Long Live Open Source Software !!

User Mode Linux (UML) is my favourite tool for simulating real network environtment. Because it’s simple and using small computer resources. But you can simulate a full working server in a UML. In this post, i will show you how to prepare a host computer for running User Mode Linux. Unlike Qemu, there is a ‘special treatment’ for the host so it can run UMLs.

I recommend Debian if you want to use UML, because as far as i know, Debian is the most stable distribution for running UML. I’ve tried Ubuntu, but UML isn’t working. When installing Debian, give space for swap as big as possible. It is useful when you running a lot of UMLs. Usually, i use 10 GB for swap. It’s better if your memory size is also big.

Ok, now this is step-by-step that you need to prepare host for User Mode Linux :

  1. Install openssh-server and build-essential
  2. Download kernel source from repository or from kernel.org. I recommend to use kernel version 2.6.35.4, because newest SKAS patch is avalaible for that version
  3. Extract the kernel source into a directory (e.g: /usr/src/), then in that directory will exist a folder named linux-2.6.35.4/
  4. Download kernel patch for SKAS (Separate Kernel Address Space) from here
  5. Patch the kernel source :
    cd linux-2.6.35.4
    patch -p1 < ../2.6.35.4-skas3.patch
  6. Edit Makefile in the kernel source directory, look for a line with “EXTRAVERSION = “ and change it to “EXTRAVERSION = skas3″, so the new kernel won’t have same name with existing kernel.
  7. Now you need to make .config file, you can use make oldconfig or make menuconfig. Make sure /proc/mm option is enabled.
  8. Compile the kernel with make bzImage or make -j 3 bzImage if your computer use dual core processor. If you use quad core processor, change the -j value to 5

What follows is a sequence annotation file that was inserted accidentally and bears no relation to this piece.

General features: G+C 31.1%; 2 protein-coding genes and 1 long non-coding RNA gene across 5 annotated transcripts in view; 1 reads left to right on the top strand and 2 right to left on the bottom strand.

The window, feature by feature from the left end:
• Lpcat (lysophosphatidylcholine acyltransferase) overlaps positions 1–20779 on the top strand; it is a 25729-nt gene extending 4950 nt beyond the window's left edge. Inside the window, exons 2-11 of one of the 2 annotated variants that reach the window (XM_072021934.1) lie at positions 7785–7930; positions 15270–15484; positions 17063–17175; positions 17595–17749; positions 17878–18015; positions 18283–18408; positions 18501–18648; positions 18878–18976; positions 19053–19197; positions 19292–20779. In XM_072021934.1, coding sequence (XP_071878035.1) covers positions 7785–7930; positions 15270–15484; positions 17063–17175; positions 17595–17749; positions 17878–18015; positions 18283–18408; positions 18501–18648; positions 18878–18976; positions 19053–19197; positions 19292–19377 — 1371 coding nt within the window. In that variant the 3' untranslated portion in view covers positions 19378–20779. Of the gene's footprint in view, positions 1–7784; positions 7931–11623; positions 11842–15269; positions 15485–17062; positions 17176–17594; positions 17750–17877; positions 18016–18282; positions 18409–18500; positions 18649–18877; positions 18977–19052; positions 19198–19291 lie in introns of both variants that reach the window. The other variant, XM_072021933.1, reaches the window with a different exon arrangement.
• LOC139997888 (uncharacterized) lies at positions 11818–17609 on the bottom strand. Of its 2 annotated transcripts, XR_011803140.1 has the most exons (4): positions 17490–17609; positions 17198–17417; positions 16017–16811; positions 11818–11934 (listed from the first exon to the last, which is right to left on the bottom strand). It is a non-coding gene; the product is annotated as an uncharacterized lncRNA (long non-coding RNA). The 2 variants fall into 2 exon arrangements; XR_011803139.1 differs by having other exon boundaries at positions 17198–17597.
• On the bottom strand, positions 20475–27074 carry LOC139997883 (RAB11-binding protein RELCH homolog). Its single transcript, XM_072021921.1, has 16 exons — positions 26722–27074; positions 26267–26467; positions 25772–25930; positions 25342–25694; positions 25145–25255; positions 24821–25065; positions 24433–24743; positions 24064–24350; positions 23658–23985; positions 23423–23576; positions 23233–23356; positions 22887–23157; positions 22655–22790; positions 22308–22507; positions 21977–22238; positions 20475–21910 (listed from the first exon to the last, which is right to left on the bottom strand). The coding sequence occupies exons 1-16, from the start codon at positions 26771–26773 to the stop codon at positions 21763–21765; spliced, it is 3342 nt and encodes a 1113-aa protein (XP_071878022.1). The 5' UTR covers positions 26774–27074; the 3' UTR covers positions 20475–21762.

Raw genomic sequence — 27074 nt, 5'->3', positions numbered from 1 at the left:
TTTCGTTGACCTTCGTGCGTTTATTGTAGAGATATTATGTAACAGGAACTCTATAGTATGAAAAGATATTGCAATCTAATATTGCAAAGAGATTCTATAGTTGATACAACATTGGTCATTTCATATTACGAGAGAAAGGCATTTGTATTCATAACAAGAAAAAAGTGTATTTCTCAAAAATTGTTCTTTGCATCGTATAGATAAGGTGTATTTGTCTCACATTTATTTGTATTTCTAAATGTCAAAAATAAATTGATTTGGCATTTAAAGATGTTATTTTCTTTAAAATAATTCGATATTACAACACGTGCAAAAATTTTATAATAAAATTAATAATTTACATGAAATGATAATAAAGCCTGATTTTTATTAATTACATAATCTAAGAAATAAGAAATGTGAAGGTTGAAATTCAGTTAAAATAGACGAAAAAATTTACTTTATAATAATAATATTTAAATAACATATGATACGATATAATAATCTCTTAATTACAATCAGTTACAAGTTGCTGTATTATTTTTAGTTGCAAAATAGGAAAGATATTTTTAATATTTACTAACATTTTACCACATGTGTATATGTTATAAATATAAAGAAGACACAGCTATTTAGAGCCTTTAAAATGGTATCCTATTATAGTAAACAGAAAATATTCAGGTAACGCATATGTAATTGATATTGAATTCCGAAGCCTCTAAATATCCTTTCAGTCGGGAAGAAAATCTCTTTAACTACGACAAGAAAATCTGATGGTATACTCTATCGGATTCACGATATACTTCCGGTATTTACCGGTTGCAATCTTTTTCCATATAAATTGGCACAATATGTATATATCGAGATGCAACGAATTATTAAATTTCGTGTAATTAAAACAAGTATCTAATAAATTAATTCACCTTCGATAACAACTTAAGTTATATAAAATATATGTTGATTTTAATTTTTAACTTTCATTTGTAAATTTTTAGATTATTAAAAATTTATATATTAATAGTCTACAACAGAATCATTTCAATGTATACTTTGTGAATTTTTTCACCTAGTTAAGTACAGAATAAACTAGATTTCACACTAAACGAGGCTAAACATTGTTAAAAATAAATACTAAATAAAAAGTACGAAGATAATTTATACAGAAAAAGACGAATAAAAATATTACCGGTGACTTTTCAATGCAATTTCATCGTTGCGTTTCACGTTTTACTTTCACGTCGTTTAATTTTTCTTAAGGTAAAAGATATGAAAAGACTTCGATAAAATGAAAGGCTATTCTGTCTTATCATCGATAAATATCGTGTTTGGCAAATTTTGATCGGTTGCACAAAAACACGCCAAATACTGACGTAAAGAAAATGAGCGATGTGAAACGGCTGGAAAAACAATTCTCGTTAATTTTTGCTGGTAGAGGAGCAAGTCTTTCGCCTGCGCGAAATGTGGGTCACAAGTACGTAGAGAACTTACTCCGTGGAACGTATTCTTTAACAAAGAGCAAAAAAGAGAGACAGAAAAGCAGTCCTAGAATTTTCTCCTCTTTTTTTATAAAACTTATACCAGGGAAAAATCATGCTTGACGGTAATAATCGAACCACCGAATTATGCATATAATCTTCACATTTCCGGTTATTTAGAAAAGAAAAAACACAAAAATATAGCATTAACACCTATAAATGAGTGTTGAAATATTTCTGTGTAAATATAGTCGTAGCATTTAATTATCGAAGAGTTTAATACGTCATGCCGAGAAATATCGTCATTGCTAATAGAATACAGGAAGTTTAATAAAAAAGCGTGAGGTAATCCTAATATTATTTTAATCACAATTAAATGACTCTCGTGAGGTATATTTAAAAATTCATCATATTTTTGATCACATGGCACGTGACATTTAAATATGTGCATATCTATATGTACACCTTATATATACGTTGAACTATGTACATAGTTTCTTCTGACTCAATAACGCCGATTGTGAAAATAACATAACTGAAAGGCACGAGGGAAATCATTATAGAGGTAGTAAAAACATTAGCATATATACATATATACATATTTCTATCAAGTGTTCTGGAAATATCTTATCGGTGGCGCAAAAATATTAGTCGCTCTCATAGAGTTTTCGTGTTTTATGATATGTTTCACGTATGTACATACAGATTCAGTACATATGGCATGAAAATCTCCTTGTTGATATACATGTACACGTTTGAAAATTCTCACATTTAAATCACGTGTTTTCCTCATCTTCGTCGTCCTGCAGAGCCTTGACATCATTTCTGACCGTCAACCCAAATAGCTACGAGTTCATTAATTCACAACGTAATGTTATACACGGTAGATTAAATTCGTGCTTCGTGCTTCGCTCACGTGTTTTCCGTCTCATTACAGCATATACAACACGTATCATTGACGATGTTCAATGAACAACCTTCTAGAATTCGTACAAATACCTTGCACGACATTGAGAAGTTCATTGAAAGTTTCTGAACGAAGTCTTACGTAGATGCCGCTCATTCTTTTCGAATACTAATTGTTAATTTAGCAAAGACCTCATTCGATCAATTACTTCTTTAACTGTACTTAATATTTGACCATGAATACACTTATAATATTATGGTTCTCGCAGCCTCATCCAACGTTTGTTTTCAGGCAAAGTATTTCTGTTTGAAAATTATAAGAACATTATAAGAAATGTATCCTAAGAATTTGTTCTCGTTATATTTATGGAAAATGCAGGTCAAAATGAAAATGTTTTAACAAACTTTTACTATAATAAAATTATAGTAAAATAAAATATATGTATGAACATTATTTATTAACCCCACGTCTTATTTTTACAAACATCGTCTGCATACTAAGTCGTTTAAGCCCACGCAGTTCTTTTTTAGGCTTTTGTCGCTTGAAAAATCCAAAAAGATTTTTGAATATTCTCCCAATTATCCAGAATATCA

9. Compile the kernel modules with make modules. You can use -j option too if you’re using multicore processor.
  10. Install the kernel modules with make modules_install, don’t forget that you must run this command as root
  11. Copy bzImage file from kernel_source_dir/arch/i386/boot to /boot/ and give it easy-to-remember name such as vmlinuz-2.6.35.4-skas3
  12. Copy System.map from kernel_source_dir to /boot/ and give it name like above
  13. Create initramfs for your new kernel : update-initramfs -c -k <kernel version> (e.g : 2.6.35.4-skas3, look in /lib/modules dir if you don’t know the kernel version)
  14. Run update-grub to update your Grub configuration
  15. Update /etc/fstab, append this line. : (Total memory size is RAM size + Swap size, but i recommend don’t use all of your RAM size)
    none      /dev/shm      tmpfs     size=<total memory size>    0    0
  16. Restart your computer and choose the new installed kernel
  17. Install additional package such as xterm, xserver-xorg, x-window-system,  x-window-system-core, uml-utilities, and user-mode-linux
  18. If you want to use UML remotely, make sure you can do ssh -X into your server
  19. If you want to use UML networking functionality, add your user to uml-net group (e.g : adduser username uml-net)
  20. Change file permission for /dev/net/tun to 666

That’s all for the preparation, next post maybe will tell you about how to make your own root filesystem for UML

 

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